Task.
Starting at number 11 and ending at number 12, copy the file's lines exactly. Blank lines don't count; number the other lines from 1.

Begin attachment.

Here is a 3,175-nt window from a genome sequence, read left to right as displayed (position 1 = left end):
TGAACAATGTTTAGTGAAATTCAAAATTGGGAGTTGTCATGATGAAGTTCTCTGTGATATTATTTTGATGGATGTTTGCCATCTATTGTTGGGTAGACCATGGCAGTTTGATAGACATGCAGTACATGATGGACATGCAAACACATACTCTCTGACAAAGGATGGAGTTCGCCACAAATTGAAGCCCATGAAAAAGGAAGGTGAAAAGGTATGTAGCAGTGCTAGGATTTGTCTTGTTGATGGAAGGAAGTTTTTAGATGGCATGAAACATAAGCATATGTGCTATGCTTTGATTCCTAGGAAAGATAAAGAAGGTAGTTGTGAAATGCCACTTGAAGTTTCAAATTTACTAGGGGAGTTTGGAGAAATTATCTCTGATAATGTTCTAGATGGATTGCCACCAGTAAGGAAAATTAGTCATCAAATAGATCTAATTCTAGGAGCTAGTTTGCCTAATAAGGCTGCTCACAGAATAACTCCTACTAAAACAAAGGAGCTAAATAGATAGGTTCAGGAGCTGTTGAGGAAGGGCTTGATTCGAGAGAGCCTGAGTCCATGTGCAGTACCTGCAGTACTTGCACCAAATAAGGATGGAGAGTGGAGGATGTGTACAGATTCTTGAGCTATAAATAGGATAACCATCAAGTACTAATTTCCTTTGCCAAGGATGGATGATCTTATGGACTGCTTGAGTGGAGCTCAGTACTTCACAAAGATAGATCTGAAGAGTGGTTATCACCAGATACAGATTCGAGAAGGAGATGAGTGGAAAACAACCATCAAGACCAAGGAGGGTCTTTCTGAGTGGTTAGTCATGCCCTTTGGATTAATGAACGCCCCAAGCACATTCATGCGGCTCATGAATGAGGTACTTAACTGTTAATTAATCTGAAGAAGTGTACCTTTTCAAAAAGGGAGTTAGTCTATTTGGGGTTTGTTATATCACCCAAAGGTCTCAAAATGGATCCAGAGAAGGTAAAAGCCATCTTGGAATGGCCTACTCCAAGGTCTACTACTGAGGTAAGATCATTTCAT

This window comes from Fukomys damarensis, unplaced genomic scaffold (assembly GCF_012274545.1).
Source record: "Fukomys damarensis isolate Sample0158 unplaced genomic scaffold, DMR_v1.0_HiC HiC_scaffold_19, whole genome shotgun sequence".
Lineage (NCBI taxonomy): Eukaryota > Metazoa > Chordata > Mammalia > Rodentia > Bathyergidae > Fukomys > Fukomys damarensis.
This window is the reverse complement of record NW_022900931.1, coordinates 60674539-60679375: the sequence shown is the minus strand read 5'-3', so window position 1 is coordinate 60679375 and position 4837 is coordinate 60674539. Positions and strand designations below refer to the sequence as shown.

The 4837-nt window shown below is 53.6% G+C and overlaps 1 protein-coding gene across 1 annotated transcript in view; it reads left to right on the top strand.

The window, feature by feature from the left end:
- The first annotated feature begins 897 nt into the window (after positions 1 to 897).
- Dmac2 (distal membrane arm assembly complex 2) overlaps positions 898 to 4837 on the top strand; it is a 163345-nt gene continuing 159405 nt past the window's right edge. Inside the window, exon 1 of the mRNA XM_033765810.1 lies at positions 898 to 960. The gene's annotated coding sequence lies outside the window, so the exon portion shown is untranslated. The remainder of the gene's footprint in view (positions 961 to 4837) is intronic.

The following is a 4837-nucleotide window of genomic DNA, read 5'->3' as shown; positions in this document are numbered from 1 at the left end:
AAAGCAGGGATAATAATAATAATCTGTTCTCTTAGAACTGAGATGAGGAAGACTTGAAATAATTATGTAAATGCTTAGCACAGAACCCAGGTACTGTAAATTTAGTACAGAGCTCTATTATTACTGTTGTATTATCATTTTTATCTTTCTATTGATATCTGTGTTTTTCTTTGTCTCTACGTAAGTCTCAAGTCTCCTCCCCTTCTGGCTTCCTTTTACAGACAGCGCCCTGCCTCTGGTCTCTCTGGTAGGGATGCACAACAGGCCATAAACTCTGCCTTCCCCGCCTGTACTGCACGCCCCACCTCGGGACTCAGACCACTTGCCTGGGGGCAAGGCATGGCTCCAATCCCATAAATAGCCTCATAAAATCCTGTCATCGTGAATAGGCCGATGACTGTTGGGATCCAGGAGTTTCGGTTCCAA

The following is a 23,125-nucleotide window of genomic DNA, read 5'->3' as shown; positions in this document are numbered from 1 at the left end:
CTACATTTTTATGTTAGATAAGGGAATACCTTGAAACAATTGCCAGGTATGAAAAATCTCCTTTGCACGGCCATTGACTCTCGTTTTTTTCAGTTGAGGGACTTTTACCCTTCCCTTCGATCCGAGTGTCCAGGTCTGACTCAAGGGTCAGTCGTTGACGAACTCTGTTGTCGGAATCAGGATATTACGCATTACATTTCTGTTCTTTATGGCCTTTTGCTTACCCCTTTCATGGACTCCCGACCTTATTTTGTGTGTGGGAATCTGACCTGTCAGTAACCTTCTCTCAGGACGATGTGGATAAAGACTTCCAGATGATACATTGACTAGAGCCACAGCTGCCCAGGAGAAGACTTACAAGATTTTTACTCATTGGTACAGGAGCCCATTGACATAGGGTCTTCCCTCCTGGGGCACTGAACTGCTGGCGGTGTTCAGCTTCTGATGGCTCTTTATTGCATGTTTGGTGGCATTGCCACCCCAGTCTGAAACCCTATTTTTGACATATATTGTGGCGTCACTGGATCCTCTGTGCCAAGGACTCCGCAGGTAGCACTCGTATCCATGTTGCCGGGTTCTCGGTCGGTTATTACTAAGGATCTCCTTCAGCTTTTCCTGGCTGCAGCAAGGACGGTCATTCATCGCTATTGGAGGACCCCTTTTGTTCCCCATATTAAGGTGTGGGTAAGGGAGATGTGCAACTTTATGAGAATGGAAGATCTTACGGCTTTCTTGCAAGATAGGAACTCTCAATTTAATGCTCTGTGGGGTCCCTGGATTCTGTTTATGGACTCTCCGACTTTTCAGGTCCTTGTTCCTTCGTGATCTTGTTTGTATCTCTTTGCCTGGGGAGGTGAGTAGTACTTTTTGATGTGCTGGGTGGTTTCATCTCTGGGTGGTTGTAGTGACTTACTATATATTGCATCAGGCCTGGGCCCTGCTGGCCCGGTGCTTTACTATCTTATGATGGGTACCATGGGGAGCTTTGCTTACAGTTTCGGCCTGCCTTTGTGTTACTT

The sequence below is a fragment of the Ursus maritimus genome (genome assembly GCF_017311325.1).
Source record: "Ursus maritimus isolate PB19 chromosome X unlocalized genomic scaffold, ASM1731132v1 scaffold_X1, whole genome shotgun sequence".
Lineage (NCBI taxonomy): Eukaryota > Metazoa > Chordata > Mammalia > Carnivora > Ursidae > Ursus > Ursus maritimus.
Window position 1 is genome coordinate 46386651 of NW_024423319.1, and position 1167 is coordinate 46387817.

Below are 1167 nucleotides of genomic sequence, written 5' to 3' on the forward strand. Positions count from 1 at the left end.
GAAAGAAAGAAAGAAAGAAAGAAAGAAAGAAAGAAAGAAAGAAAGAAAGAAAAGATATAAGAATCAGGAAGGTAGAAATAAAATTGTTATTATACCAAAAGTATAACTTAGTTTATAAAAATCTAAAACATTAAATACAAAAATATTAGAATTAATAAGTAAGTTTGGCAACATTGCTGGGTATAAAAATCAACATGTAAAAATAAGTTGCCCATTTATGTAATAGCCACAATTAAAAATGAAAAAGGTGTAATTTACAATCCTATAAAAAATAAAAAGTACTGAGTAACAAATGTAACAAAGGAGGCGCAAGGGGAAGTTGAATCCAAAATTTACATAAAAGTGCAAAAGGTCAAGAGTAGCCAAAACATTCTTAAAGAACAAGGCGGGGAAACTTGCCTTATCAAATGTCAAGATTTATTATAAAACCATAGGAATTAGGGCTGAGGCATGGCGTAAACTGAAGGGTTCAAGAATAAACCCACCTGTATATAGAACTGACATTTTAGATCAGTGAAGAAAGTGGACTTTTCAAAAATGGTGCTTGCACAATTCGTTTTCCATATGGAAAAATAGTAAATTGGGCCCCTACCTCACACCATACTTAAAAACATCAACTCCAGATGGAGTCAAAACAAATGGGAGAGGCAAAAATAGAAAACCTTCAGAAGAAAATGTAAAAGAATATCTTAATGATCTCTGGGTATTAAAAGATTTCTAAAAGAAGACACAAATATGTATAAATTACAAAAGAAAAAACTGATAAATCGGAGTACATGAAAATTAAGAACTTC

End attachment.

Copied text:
The following is a 4837-nucleotide window of genomic DNA, read 5'->3' as shown; positions in this document are numbered from 1 at the left end:
AAAGCAGGGATAATAATAATAATCTGTTCTCTTAGAACTGAGATGAGGAAGACTTGAAATAATTATGTAAATGCTTAGCACAGAACCCAGGTACTGTAAATTTAGTACAGAGCTCTATTATTACTGTTGTATTATCATTTTTATCTTTCTATTGATATCTGTGTTTTTCTTTGTCTCTACGTAAGTCTCAAGTCTCCTCCCCTTCTGGCTTCCTTTTACAGACAGCGCCCTGCCTCTGGTCTCTCTGGTAGGGATGCACAACAGGCCATAAACTCTGCCTTCCCCGCCTGTACTGCACGCCCCACCTCGGGACTCAGACCACTTGCCTGGGGGCAAGGCATGGCTCCAATCCCATAAATAGCCTCATAAAATCCTGTCATCGTGAATAGGCCGATGACTGTTGGGATCCAGGAGTTTCGGTTCCAA